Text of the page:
@00000327@"Blazing . . . casts a spell right from the start." --Dwight Garner, @00000373@The New York Times@00000155@@00000341@@00000341@"A timeless and heartbreaking love story." --Celeste Ng, author of @00000373@Little Fires Everywhere@00000155@@00000341@@00000341@"An extraordinary book." --Lauren Groff, author of @00000373@Florida@00000155@@00000341@@00000341@Illuminating one of the great love stories of the twentieth century - Tennessee Williams and his longtime partner Frank Merlo - Leading Men is a glittering novel of desire and ambition, set against the glamorous literary circles of 1950s Italy@00000133@@00000341@@00000341@In July of 1953, at a glittering party thrown by Truman Capote in Portofino, Italy, Tennessee Williams and his longtime lover Frank Merlo meet Anja Blomgren, a mysteriously taciturn young Swedish beauty and aspiring actress. Their encounter will go on to alter all of their lives.@00000341@@00000341@Ten years later, Frank revisits the tempestuous events of that fateful summer from his deathbed in Manhattan, where he waits anxiously for Tennessee to visit him one final time. Anja, now legendary film icon Anja Bloom, lives as a recluse in the present-day U.S., until a young man connected to the events of 1953 lures her reluctantly back into the spotlight after he discovers she possesses the only surviving copy of Williams's final play. @00000341@@00000341@What keeps two people together and what breaks them apart? Can we save someone else if we can't save ourselves? Like @00000373@The Master @00000155@and @00000373@The Hours@00000155@, @00000373@Leading Men@00000155@ seamlessly weaves fact and fiction to navigate the tensions between public figures and their private lives. In an ultimately heartbreaking story about the burdens of fame and the complex negotiations of life in the shadows of greatness, Castellani creates an unforgettable leading lady in Anja Bloom and reveals the hidden machinery of one of the great literary love stories of the twentieth-century.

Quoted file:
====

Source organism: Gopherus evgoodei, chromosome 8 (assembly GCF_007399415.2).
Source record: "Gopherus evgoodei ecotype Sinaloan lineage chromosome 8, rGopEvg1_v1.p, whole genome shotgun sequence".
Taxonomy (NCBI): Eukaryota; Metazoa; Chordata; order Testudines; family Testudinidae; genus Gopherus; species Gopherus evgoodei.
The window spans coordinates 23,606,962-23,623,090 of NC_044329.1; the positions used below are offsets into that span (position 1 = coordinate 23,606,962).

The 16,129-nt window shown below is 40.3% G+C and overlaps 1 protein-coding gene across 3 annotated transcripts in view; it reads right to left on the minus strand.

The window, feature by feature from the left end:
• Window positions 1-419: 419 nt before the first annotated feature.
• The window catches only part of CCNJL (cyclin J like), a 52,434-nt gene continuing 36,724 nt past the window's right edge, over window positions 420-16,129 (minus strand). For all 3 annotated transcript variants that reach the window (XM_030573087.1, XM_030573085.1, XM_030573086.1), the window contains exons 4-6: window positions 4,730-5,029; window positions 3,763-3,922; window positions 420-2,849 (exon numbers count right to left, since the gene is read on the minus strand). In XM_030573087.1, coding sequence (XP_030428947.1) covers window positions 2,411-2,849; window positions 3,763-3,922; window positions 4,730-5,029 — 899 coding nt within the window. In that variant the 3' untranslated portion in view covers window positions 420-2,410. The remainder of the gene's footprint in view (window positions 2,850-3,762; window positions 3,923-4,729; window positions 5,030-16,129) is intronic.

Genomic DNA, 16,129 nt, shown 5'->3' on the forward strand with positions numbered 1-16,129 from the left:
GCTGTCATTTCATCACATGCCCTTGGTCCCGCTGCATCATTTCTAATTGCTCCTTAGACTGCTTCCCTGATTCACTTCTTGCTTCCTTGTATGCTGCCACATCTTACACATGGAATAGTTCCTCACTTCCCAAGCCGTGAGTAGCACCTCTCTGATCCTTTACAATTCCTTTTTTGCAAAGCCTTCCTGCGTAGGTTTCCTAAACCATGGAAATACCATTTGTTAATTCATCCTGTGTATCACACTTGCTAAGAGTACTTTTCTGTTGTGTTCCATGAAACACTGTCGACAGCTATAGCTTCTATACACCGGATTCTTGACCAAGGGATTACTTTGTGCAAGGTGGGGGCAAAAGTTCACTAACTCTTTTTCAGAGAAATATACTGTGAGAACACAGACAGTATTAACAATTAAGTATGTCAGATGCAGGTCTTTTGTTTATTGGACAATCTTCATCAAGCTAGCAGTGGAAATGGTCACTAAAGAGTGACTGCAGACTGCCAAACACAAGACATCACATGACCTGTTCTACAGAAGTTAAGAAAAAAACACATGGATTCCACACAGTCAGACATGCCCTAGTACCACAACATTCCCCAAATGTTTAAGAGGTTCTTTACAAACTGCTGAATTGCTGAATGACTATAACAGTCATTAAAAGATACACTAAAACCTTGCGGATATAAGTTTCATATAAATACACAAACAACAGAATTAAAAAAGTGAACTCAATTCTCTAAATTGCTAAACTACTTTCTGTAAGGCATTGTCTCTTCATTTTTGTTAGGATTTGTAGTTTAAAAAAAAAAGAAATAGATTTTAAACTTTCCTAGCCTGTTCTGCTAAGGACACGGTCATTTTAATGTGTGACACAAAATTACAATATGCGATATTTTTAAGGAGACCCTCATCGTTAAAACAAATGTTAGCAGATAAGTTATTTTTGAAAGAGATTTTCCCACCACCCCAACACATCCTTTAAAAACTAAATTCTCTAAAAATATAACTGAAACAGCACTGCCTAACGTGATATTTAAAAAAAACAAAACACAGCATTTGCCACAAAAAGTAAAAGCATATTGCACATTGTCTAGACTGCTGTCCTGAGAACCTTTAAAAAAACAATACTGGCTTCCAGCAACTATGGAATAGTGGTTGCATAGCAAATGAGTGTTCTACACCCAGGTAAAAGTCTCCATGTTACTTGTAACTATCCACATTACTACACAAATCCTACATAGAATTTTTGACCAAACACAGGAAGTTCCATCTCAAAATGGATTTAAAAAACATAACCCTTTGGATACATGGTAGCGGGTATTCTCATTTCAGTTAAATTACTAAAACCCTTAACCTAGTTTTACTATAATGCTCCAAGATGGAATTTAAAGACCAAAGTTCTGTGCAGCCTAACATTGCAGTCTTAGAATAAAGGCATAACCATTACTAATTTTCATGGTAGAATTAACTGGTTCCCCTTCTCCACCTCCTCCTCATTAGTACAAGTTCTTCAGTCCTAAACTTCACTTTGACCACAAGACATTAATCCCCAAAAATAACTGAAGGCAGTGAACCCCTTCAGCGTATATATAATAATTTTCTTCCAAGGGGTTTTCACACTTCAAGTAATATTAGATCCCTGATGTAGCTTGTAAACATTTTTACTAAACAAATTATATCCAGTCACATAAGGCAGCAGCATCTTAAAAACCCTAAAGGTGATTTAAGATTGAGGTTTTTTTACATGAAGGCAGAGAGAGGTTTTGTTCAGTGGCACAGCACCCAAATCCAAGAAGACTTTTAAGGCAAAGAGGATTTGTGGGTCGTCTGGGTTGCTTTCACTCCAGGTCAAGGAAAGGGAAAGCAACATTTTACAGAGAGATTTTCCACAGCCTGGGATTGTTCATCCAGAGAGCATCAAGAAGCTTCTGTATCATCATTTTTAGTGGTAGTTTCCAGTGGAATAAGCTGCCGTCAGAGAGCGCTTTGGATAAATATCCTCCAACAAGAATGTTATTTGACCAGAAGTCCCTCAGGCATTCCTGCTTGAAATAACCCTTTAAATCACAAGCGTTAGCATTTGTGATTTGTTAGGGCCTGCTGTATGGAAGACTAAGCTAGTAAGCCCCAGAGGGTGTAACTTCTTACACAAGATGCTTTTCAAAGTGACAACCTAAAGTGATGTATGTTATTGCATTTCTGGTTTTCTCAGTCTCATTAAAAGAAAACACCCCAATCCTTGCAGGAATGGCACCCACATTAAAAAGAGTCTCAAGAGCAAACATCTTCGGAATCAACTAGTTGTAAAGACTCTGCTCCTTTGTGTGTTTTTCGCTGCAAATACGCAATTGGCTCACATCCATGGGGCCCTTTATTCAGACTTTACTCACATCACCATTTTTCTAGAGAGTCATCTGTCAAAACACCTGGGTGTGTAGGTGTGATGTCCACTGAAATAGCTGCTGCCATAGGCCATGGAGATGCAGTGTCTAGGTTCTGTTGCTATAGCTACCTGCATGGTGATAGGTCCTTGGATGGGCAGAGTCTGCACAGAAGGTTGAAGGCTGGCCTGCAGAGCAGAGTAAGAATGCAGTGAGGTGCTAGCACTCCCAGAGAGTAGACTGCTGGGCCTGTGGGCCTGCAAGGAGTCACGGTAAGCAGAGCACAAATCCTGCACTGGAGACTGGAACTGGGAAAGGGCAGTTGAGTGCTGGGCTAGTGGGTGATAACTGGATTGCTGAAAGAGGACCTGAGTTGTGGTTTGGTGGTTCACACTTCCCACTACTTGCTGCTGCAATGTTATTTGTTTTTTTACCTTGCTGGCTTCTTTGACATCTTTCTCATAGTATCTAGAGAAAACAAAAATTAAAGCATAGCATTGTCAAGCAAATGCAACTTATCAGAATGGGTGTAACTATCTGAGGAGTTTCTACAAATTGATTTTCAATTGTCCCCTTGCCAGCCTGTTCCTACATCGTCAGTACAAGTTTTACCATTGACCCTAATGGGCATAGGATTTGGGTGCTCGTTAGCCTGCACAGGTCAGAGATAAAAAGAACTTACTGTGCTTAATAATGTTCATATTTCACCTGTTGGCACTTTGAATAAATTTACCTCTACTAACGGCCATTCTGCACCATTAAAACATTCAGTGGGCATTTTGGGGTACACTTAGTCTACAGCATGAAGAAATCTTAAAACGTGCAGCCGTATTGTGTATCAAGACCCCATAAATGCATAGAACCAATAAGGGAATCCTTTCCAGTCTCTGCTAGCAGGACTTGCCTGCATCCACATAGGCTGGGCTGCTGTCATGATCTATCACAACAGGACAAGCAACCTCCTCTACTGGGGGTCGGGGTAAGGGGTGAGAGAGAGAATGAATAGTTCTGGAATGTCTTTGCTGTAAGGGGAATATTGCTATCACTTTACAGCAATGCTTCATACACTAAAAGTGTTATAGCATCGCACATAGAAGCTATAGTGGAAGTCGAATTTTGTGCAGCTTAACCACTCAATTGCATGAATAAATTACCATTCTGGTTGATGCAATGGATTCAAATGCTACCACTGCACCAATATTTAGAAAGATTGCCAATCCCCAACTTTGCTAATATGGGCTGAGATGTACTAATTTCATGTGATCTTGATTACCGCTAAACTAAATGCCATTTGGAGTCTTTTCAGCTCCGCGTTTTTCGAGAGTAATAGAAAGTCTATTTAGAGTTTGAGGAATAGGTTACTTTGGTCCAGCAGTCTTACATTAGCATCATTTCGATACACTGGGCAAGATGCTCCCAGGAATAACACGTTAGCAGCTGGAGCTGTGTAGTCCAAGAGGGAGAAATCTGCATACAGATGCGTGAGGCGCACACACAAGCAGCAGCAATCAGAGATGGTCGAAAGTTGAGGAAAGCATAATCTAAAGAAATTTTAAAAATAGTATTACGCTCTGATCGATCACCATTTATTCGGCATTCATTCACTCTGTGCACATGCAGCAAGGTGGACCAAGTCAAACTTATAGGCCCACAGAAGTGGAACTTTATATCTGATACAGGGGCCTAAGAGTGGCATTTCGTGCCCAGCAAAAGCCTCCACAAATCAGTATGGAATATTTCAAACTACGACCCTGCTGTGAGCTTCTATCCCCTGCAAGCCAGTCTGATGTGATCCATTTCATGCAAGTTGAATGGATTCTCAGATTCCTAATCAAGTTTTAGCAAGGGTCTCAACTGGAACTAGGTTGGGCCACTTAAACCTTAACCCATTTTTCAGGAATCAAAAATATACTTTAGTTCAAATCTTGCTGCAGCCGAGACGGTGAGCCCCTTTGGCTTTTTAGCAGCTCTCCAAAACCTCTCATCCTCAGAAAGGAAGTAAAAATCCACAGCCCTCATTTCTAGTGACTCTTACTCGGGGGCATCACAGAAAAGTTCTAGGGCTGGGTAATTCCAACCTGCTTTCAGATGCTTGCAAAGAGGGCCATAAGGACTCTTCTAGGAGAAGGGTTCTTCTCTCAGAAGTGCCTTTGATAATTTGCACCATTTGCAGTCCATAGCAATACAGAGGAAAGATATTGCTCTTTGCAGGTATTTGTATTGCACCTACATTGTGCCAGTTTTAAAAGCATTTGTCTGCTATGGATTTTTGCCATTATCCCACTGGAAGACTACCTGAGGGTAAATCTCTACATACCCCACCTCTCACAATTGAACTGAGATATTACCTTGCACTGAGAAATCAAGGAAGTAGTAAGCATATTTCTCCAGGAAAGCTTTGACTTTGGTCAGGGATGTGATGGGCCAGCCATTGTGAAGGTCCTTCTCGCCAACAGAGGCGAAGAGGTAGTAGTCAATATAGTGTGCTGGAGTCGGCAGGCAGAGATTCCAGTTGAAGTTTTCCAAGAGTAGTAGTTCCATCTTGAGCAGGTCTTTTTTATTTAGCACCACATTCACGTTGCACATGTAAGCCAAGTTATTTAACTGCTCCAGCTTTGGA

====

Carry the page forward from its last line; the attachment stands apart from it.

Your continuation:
A hilarious, candid account of what life in France is actually like, from a writer for Vanity Fair and GQ Americans love to love Paris. We buy books about how the French parent, why French women don't get fat, and how to be Parisian wherever you are. While our work hours increase every year, we think longingly of the six weeks of vacation the French enjoy, imagining them at the seaside in stripes with plates of fruits de mer. John von Sothen fell in love with Paris through the stories his mother told of her year spent there as a student. And then, after falling for and marrying a French waitress he met in New York, von Sothen moved to Paris. But fifteen years in, he's finally ready to admit his mother's Paris is mostly a fantasy. In this hilarious and delightful collection of essays, von Sothen walks us through real life in Paris--not only myth-busting our Parisian daydreams but also revealing the inimitable and too often invisible pleasures of family life abroad. Relentlessly funny and full of incisive observations, Monsieur Mediocre is ultimately a love letter to France--to its absurdities, its history, its ideals--but it's a very French love letter: frank, smoky, unsentimental. It is a clear-eyed ode to a beautiful, complex, contradictory country from someone who both eagerly and grudgingly calls it home.